Bryan Caplan  

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How Redistribution Really Work... Marriage and Inequality...

It's time to officially declare Ben Casnocha a Wunderkind. Here is his brilliant post on the simplicity of losing weight, becoming a better writing, becoming a better entrepreneur, and being a good parent. The punchline:

Note that just because something's simple doesn't mean it's easy. Parenting, writing, and entrepreneurship are all really hard. But simple.

From your perspective, what's made out to be complicated that in fact is simple?

Where do I start? Here are simple ways to:

1. Get better grades. Take old exams (same class, same prof) under time pressure.

2. Cope with unpleasant people. Avoid contact and especially conversation. As a rule, you should only argue with your favorite people in the world.

3. Avoid suffering. Anytime you are suffering, ask yourself, "What's in this for me?" If you don't have a good answer, stop doing it. "Strangers will laugh at me" is never a good reason to suffer.

4. Dealing with guilt. Do the right thing.

5. Be happier. Negatively, see #2, #3, and #4. Positively, find a job that you enjoy and become best friends with some of your co-workers. Alternately, get your firm to hire some of your best friends.


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COMMENTS (7 to date)
Scott Scheule writes:

...becoming a better writing...

Looks like you could learn something. Ha!

Bruce G Charlton writes:

Hmmm - not sure about these points.

The crux is that people are paid, mostly, to do difficult and unpleasant things which they wouldn't otherwise do. And people work for half their waking lives for half their lives. Which (added to the constrictions of fomal education, and the problem of illness and injury) makes up a lot of intractable unpleasantness to be endured.

Ben Casnocha writes:

Thanks Bryan for offering your thoughts!

Bill Gardner writes:

"2. Cope with unpleasant people. Avoid contact and especially conversation."

This has two costs. First, you lose the opportunity to find out what is valuable / unique / interesting about them. Second, you lose the opportunity to discover what it is about yourself that leads you to experience them as unpleasant.

Michael Sullivan writes:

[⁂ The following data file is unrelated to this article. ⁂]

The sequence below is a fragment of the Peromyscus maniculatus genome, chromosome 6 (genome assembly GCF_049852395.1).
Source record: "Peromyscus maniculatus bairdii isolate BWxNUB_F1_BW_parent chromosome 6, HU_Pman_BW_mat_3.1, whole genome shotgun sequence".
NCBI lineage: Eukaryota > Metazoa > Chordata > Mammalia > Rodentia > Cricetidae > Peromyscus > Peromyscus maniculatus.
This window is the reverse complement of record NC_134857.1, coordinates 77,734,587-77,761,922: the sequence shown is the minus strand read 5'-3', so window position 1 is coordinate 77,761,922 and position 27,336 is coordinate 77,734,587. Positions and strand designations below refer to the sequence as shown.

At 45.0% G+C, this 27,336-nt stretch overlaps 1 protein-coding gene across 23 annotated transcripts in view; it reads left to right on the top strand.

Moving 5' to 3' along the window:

Bruce: if we really can be just as happy on a far lower standard of living than people in the US are accustomed to, then the problem is not nearly as intractable as it seems at first glance.

If one makes a good middle class income of 60k and saves half of it for 10 years earning a fairly conservative 4% real return, one could then retire at 14.5k per year by using 4% of capital each year (which should be extendable indefinitely).

So basically, anyone willing to live on the proposed new minimum wage for the rest of their life, but capable of earning in the second quintile of US workers, can provide for themselves by working for 10 years. A lot of people who don't think of themselves as particularly wealthy could cash out today and never work again -- if they were willing to live on 15-20k per year, which still would put them among the richest 20% of people in the world.

That's pretty astounding to me, and it means, at least for those of us in the rich world, the problem is not as intractable as it looks at first glance. It appears that we are making choices --working more hours more years, plus lots of consumption, vs. working only a little bit and having very few luxuries. I suspect that a lot of us are making poor choices. Anybody who makes good money but doesn't really enjoy their job would probably be happier overall if they saved most of their money and retired very early on a small income, or found a way to work very few hours.

Agent00yak writes:

#1 makes it so easy that it feels wrong... some profs are really lazy.

jaim klein writes:

At age 18 things look so simple... Like eating less and exercising. I am willing to declare him a wunderkind when he loses weight.

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